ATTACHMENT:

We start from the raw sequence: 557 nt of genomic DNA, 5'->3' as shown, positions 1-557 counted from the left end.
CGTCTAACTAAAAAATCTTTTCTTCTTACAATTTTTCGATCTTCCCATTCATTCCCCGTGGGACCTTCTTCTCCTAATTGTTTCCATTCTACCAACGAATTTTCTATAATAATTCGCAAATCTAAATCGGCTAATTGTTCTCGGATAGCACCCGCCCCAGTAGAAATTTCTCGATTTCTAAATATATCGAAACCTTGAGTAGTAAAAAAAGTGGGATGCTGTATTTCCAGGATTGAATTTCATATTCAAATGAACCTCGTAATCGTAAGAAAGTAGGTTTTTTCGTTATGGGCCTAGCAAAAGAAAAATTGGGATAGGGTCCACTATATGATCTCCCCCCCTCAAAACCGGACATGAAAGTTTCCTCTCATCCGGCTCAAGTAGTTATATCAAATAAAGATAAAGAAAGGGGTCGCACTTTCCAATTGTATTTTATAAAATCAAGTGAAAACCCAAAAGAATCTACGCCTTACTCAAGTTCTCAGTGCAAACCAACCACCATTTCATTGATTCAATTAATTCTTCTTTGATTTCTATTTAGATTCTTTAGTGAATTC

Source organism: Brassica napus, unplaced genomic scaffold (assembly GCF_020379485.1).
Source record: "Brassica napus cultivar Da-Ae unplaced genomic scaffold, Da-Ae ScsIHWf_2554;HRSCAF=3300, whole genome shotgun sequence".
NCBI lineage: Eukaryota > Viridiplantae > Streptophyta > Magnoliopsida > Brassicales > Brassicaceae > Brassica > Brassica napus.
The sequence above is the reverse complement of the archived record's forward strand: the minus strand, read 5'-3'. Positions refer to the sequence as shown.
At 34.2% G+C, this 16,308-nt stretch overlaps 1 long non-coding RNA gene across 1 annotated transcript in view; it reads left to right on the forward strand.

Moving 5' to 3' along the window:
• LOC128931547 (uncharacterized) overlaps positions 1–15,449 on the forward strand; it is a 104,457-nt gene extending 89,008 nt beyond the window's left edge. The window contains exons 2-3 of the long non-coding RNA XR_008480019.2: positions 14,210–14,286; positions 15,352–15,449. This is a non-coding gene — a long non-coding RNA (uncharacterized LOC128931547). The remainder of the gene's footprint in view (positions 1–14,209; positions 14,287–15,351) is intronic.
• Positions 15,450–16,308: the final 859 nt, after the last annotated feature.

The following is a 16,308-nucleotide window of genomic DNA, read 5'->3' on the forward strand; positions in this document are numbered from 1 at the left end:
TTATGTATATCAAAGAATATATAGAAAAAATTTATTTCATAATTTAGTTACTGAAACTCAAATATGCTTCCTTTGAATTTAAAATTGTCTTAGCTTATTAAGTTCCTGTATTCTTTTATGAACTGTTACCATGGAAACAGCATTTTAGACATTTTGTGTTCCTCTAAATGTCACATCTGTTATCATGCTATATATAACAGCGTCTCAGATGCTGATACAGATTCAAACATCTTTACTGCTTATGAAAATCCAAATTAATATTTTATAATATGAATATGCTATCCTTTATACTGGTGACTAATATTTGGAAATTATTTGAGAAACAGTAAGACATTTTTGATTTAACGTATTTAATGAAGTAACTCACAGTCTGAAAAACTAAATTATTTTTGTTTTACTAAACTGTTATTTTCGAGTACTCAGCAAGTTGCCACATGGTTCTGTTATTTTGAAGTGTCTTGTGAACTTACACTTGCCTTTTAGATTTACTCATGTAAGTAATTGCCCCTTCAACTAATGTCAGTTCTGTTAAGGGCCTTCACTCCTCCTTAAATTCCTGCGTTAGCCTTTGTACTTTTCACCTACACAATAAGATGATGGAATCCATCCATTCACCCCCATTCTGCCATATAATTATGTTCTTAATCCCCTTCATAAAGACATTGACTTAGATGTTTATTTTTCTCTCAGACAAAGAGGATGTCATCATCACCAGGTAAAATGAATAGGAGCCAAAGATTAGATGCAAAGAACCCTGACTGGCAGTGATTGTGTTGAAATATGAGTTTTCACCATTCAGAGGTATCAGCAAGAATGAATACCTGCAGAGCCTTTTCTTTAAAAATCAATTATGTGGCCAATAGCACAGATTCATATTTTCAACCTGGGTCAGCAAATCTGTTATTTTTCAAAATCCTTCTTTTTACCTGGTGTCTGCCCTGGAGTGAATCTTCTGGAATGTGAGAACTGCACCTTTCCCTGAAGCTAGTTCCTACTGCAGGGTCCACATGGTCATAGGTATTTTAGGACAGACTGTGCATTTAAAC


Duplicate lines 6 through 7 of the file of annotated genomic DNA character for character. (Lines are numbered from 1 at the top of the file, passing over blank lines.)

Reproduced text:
The sequence above is the reverse complement of the archived record's forward strand: the minus strand, read 5'-3'. Positions refer to the sequence as shown.
At 34.2% G+C, this 16,308-nt stretch overlaps 1 long non-coding RNA gene across 1 annotated transcript in view; it reads left to right on the forward strand.